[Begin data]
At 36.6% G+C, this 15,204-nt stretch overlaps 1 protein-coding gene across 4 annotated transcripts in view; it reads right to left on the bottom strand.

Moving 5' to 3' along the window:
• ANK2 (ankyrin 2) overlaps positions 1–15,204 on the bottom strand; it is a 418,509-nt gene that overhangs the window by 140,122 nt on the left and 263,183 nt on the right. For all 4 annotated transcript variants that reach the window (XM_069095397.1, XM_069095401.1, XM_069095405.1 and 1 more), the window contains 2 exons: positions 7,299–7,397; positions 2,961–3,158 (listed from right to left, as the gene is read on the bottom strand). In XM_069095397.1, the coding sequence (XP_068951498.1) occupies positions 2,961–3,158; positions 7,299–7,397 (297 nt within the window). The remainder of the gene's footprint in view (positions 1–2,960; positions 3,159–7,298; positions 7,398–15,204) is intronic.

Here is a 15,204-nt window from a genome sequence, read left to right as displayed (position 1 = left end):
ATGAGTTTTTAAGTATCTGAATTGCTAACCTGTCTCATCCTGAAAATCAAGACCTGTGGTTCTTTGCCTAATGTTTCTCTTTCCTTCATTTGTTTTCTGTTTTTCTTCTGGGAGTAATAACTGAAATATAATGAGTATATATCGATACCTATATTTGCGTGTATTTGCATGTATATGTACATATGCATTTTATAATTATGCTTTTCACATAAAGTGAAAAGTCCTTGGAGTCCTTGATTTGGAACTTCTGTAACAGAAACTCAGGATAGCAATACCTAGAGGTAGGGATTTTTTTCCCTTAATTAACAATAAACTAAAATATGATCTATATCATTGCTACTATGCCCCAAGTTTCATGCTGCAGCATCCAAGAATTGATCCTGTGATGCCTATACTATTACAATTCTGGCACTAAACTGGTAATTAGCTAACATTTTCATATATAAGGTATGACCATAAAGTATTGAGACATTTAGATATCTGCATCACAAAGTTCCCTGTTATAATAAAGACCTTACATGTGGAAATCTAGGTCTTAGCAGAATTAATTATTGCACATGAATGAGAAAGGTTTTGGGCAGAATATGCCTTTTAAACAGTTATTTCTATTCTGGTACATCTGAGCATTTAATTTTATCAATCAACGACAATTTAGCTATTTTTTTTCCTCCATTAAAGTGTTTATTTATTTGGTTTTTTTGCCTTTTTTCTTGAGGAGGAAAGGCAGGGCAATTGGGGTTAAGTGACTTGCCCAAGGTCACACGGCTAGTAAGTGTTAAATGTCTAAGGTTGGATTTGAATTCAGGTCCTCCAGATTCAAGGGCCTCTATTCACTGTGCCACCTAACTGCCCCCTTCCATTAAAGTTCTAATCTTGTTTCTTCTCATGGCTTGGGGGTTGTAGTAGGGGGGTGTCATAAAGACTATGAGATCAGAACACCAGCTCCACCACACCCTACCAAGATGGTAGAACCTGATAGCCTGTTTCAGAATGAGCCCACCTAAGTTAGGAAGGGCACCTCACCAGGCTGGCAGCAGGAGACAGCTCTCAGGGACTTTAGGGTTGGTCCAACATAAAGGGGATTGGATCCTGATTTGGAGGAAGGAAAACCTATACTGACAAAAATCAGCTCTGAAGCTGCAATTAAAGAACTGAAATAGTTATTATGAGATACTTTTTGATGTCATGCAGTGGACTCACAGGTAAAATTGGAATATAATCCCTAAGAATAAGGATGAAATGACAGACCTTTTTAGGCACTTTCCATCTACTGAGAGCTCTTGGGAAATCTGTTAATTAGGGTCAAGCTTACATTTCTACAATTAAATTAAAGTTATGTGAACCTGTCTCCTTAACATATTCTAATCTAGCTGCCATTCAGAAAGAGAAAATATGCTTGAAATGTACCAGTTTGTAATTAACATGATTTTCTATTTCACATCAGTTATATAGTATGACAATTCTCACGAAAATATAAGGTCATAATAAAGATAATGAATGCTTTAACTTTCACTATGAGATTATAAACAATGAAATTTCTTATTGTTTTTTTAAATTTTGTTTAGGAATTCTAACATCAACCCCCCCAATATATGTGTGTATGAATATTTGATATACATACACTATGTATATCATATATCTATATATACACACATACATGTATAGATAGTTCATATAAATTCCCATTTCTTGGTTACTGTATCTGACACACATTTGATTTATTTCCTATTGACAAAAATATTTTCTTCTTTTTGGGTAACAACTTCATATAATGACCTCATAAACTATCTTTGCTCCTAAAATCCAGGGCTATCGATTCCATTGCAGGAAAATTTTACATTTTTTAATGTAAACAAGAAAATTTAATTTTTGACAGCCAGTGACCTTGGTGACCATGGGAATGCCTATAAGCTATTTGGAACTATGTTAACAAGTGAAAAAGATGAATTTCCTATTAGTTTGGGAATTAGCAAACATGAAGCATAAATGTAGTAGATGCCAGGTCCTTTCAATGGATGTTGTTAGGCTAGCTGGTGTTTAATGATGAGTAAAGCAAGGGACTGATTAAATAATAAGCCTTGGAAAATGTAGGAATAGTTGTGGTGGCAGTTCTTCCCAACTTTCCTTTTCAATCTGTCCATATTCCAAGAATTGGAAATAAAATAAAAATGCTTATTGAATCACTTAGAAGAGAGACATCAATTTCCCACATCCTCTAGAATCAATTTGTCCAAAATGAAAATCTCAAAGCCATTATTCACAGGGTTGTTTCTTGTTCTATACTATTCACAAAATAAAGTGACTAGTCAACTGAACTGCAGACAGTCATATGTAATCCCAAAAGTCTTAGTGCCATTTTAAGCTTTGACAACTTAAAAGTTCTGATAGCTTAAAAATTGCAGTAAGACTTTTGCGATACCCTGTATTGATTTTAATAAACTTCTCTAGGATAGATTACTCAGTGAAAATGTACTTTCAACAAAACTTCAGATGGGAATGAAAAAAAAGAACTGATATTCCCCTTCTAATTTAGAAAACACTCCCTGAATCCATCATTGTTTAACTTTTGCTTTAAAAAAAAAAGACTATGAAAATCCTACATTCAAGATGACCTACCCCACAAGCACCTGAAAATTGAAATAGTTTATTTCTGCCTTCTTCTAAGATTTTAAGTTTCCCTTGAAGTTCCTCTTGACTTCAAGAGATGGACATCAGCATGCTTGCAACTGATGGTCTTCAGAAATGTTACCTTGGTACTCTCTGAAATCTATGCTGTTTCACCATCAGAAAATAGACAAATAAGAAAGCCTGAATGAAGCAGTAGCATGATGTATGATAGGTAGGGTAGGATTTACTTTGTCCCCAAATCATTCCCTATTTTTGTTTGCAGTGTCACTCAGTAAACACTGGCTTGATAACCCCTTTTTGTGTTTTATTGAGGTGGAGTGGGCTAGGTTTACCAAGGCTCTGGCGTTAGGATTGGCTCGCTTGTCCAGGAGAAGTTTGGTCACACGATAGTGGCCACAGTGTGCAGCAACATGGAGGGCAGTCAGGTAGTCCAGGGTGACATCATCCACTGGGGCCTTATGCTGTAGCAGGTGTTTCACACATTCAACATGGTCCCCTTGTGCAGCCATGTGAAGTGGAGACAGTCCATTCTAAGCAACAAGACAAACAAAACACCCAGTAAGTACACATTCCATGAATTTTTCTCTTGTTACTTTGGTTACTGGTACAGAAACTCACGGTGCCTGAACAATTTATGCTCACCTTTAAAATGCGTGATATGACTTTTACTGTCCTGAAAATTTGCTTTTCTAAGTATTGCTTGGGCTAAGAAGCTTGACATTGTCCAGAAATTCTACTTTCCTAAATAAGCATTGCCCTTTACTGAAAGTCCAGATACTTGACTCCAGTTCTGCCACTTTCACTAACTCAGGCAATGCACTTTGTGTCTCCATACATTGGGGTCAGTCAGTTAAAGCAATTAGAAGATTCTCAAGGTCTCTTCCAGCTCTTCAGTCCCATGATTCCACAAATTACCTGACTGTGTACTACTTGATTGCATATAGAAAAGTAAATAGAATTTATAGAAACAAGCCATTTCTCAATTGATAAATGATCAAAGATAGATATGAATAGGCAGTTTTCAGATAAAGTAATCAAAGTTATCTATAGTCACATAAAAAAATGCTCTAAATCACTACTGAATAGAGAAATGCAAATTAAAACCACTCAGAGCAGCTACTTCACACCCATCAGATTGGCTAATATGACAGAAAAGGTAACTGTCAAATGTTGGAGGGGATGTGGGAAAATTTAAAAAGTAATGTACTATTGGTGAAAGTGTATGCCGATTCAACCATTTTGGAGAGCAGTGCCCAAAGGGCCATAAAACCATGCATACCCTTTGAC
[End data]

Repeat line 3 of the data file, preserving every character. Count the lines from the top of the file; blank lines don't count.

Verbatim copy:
• ANK2 (ankyrin 2) overlaps positions 1–15,204 on the bottom strand; it is a 418,509-nt gene that overhangs the window by 140,122 nt on the left and 263,183 nt on the right. For all 4 annotated transcript variants that reach the window (XM_069095397.1, XM_069095401.1, XM_069095405.1 and 1 more), the window contains 2 exons: positions 7,299–7,397; positions 2,961–3,158 (listed from right to left, as the gene is read on the bottom strand). In XM_069095397.1, the coding sequence (XP_068951498.1) occupies positions 2,961–3,158; positions 7,299–7,397 (297 nt within the window). The remainder of the gene's footprint in view (positions 1–2,960; positions 3,159–7,298; positions 7,398–15,204) is intronic.